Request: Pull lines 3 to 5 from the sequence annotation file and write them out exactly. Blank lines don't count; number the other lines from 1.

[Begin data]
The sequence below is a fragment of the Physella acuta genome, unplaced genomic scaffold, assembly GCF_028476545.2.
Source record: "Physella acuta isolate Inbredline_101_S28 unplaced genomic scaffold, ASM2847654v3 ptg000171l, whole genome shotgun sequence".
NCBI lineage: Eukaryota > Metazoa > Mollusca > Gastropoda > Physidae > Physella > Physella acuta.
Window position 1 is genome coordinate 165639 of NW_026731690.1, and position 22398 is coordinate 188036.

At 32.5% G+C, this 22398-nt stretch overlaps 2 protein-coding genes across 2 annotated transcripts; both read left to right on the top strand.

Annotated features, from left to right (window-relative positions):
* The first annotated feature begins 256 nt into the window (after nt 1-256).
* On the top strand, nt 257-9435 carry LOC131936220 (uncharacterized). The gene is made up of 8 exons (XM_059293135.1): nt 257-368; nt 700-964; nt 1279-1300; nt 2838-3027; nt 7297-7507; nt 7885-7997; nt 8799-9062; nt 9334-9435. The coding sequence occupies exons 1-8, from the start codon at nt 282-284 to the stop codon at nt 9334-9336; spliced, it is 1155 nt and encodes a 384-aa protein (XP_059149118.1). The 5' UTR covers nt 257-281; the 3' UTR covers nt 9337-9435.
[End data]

NCBI lineage: Eukaryota > Metazoa > Mollusca > Gastropoda > Physidae > Physella > Physella acuta.
Window position 1 is genome coordinate 165639 of NW_026731690.1, and position 22398 is coordinate 188036.

At 32.5% G+C, this 22398-nt stretch overlaps 2 protein-coding genes across 2 annotated transcripts; both read left to right on the top strand.